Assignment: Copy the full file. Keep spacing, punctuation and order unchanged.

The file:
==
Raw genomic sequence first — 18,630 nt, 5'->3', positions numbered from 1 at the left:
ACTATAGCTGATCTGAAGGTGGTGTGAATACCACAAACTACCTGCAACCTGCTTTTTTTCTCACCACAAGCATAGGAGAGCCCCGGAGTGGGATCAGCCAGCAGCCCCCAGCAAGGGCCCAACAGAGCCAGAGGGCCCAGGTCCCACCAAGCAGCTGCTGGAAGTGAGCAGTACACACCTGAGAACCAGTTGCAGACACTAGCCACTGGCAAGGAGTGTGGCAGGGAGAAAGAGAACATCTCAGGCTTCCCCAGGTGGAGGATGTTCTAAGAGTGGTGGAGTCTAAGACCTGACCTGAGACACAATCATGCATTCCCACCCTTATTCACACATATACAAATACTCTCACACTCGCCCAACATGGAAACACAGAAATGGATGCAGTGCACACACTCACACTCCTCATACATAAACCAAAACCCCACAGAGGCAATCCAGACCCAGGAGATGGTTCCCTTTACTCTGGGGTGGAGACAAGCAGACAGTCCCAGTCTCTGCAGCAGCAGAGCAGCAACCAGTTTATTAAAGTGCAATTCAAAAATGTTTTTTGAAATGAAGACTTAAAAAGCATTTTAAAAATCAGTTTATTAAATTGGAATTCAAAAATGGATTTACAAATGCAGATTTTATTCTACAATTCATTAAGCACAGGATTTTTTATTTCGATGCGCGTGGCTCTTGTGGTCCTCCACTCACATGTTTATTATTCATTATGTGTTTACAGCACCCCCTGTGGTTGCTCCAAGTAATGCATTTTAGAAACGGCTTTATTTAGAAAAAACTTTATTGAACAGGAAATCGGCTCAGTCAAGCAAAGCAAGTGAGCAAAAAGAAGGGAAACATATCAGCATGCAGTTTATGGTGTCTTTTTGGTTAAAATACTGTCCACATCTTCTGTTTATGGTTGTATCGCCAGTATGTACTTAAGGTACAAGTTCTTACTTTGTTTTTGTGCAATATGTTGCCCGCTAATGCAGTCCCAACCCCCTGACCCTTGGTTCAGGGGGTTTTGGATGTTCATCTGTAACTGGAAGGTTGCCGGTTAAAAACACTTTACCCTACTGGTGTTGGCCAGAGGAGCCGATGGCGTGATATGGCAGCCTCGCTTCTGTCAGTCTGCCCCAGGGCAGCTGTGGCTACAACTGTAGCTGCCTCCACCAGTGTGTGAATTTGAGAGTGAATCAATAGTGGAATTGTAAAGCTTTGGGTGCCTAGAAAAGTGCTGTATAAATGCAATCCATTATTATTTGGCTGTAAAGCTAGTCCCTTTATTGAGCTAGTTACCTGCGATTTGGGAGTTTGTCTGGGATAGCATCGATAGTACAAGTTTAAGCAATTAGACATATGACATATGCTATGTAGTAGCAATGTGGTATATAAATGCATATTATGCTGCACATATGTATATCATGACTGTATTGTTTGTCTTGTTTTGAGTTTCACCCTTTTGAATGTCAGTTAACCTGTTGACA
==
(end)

Raw genomic sequence first — 18,630 nt, 5'->3', positions numbered from 1 at the left:
ACTATAGCTGATCTGAAGGTGGTGTGAATACCACAAACTACCTGCAACCTGCTTTTTTTCTCACCACAAGCATAGGAGAGCCCCGGAGTGGGATCAGCCAGCAGCCCCCAGCAAGGGCCCAACAGAGCCAGAGGGCCCAGGTCCCACCAAGCAGCTGCTGGAAGTGAGCAGTACACACCTGAGAACCAGTTGCAGACACTAGCCACTGGCAAGGAGTGTGGCAGGGAGAAAGAGAACATCTCAGGCTTCCCCAGGTGGAGGATGTTCTAAGAGTGGTGGAGTCTAAGACCTGACCTGAGACACAATCATGCATTCCCACCCTTATTCACACATATACAAATACTCTCACACTCGCCCAACATGGAAACACAGAAATGGATGCAGTGCACACACTCACACTCCTCATACATAAACCAAAACCCCACAGAGGCAATCCAGACCCAGGAGATGGTTCCCTTTACTCTGGGGTGGAGACAAGCAGACAGTCCCAGTCTCTGCAGCAGCAGAGCAGCAACCAGTTTATTAAAGTGCAATTCAAAAATGTTTTTTGAAATGAAGACTTAAAAAGCATTTTAAAAATCAGTTTATTAAATTGGAATTCAAAAATGGATTTACAAATGCAGATTTTATTCTACAATTCATTAAGCACAGGATTTTTTATTTCGATGCGCGTGGCTCTTGTGGTCCTCCACTCACATGTTTATTATTCATTATGTGTTTACAGCACCCCCTGTGGTTGCTCCAAGTAATGCATTTTAGAAACGGCTTTATTTAGAAAAAACTTTATTGAACAGGAAATCGGCTCAGTCAAGCAAAGCAAGTGAGCAAAAAGAAGGGAAACATATCAGCATGCAGTTTATGGTGTCTTTTTGGTTAAAATACTGTCCACATCTTCTGTTTATGGTTGTATCGCCAGTATGTACTTAAGGTACAAGTTCTTACTTTGTTTTTGTGCAATATGTTGCCCGCTAATGCAGTCCCAACCCCCTGACCCTTGGTTCAGGGGGTTTTGGATGTTCATCTGTAACTGGAAGGTTGCCGGTTAAAAACACTTTACCCTACTGGTGTTGGCCAGAGGAGCCGATGGCGTGATATGGCAGCCTCGCTTCTGTCAGTCTGCCCCAGGGCAGCTGTGGCTACAACTGTAGCTGCCTCCACCAGTGTGTGAATTTGAGAGTGAATCAATAGTGGAATTGTAAAGCTTTGGGTGCCTAGAAAAGTGCTGTATAAATGCAATCCATTATTATTTGGCTGTAAAGCTAGTCCCTTTATTGAGCTAGTTACCTGCGATTTGGGAGTTTGTCTGGGATAGCATCGATAGTACAAGTTTAAGCAATTAGACATATGACATATGCTATGTAGTAGCAATGTGGTATATAAATGCATATTATGCTGCACATATGTATATCATGACTGTATTGTTTGTCTTGTTTTGAGTTTCACCCTTTTGAATGTCAGTTAACCTGTTGACA